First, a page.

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Title: Cathepsin-Mediated Cleavage of Peptides from Peptide Amphiphiles Leads to Enhanced Intracellular Peptide Accumulation

Abstract

Peptides synthesized in the likeness of their native interaction domain(s) are natural choices to target protein protein interactions (PPIs) due to their fidelity of orthostatic contact points between binding partners. Despite therapeutic promise, intracellular delivery of biofunctional peptides at concentrations necessary for efficacy remains a formidable challenge. Peptide amphiphiles (PAs) provide a facile method of intracellular delivery and stabilization of bioactive peptides. PAs consisting of biofunctional peptide headgroups linked to hydrophobic alkyl lipid-like tails prevent peptide hydrolysis and proteolysis in circulation, and PA monomers are internalized via endocytosis. However, endocytotic sequestration and steric hindrance from the lipid tail are two major mechanisms that limit PA efficacy to target intracellular PPIs. To address these problems, we have constructed a PA platform consisting of cathepsin-B cleavable PAs in which a selective p53-based inhibitory peptide is cleaved from its lipid tail within endosomes, allowing for intracellular peptide accumulation and extracellular recycling of the lipid moiety. We monitor for cleavage and follow individual PA components in real time using a resonance energy transfer (FRET)-based tracking system. Using this platform, components in real time using a Forster we provide a better understanding and quantification of cellular internalization, trafficking, and endosomal cleavage of PAs and ofmore » the ultimate fates of each component.« less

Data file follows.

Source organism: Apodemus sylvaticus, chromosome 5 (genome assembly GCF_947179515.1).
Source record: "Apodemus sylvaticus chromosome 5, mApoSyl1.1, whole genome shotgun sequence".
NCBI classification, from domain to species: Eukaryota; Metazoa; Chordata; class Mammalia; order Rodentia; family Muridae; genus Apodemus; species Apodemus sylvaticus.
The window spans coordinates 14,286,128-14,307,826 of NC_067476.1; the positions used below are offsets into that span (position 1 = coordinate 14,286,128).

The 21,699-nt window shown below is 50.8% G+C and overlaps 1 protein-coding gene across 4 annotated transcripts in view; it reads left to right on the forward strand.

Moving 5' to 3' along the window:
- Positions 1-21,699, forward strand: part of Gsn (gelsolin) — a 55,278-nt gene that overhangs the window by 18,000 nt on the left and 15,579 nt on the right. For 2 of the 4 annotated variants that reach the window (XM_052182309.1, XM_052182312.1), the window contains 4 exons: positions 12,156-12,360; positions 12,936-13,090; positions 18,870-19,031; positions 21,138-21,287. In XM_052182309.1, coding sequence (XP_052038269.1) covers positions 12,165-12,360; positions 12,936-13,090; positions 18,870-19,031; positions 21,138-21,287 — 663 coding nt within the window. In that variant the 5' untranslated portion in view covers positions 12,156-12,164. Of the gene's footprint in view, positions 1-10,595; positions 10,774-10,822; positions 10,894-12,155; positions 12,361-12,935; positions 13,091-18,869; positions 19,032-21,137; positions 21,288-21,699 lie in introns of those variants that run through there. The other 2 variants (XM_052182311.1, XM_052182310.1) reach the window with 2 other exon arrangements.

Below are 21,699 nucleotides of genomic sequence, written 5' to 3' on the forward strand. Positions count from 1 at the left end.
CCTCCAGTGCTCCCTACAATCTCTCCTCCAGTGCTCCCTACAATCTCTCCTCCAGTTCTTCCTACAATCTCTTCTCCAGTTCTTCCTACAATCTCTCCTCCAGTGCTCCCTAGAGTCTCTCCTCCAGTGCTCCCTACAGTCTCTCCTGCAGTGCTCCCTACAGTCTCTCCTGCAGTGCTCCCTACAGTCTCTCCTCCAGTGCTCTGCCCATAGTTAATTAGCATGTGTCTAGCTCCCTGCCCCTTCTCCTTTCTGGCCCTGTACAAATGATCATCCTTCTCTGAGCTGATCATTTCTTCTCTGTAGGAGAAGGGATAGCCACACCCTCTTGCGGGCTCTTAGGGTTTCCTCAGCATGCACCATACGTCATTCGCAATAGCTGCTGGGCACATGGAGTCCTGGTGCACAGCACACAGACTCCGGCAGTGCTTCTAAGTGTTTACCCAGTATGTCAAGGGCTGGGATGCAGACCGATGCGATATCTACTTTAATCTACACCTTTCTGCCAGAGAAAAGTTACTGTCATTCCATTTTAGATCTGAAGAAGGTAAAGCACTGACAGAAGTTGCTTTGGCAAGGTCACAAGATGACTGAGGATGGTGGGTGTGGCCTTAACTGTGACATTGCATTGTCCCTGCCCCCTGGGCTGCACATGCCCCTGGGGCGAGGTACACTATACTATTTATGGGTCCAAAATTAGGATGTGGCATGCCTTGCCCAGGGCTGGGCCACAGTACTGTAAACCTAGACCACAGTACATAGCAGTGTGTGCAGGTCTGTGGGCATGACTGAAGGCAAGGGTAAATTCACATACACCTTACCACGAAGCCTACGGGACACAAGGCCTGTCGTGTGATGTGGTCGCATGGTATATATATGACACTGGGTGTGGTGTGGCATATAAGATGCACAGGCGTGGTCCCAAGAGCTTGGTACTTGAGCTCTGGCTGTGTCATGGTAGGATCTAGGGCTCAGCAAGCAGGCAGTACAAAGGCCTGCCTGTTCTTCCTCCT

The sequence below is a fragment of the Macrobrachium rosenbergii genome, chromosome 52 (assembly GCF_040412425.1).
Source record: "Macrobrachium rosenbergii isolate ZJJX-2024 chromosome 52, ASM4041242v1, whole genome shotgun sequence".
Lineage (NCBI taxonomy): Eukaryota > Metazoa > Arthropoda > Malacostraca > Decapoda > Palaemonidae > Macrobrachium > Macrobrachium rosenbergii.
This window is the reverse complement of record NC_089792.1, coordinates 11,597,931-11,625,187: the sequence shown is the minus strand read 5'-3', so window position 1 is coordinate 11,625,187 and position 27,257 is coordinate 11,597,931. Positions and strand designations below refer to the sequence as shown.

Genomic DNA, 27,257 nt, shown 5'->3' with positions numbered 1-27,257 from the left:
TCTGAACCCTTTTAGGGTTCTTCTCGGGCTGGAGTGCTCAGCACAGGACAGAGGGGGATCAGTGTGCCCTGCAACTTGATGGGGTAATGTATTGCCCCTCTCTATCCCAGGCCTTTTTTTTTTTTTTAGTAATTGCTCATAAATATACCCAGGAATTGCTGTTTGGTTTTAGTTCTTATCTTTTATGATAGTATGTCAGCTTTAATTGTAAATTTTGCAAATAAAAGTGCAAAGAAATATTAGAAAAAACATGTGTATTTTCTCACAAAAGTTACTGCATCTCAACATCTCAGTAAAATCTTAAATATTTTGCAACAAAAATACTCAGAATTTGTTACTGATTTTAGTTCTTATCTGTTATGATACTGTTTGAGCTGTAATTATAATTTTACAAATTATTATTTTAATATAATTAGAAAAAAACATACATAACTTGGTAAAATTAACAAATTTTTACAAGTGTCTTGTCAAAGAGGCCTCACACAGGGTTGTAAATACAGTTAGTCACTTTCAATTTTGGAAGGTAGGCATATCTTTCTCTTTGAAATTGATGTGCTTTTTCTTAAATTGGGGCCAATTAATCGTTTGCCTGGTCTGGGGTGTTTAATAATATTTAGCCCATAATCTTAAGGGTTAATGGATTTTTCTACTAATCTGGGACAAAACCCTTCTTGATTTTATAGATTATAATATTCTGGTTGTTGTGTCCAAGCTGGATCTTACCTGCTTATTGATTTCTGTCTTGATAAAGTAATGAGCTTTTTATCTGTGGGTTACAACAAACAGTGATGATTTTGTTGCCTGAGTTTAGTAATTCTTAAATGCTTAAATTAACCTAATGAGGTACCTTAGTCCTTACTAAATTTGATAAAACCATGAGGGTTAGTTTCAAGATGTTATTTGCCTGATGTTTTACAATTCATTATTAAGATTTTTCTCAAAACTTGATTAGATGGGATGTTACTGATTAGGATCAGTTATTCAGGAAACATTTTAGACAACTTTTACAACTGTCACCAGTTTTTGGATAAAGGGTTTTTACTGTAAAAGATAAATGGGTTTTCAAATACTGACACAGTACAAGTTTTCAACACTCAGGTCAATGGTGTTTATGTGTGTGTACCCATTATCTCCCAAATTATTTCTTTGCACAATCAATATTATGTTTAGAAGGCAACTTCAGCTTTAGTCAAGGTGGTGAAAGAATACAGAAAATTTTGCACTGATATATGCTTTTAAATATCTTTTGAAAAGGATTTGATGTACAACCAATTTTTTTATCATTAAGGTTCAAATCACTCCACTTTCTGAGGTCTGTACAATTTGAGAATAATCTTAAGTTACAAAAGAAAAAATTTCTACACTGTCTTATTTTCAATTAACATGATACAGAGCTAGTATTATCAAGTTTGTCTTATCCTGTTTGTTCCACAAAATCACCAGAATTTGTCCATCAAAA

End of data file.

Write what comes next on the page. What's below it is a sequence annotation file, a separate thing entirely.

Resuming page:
Authors:
 [1];  [1];  [2];  [3];  [3];  [4]; ORCiD logo [5]
  1. Institute for Molecular Engineering, University of Chicago, Eckardt Research Center, 5640 South Ellis Avenue, Chicago, Illinois 60637, United States; Department of Pediatrics, Section of Hematology/Oncology, University of Chicago, 900 East 57th Street, KCBD 5122, Chicago, Illinois 60637, United States
  2. Institute for Molecular Engineering, University of Chicago, Eckardt Research Center, 5640 South Ellis Avenue, Chicago, Illinois 60637, United States; Department of Pediatrics, Section of Hematology/Oncology, University of Chicago, 900 East 57th Street, KCBD 5122, Chicago, Illinois 60637, United States; Medical Scientist Training Program, University of Chicago, 924 East 57th Street, Suite 104, Chicago, Illinois 60637, United States
  3. Institute for Molecular Engineering, University of Chicago, Eckardt Research Center, 5640 South Ellis Avenue, Chicago, Illinois 60637, United States
  4. Institute for Molecular Engineering, University of Chicago, Eckardt Research Center, 5640 South Ellis Avenue, Chicago, Illinois 60637, United States; Institute for Molecular Engineering, Argonne National Laboratory, 9700 South Cass Avenue, Argonne, Illinois 60639, United States
  5. Department of Pediatrics, Section of Hematology/Oncology, University of Chicago, 900 East 57th Street, KCBD 5122, Chicago, Illinois 60637, United States
Publication Date:
Research Org.:
Argonne National Lab. (ANL), Argonne, IL (United States)
Sponsoring Org.:
USDOE Office of Science - Office of Basic Energy Sciences - Materials Sciences and Engineering Division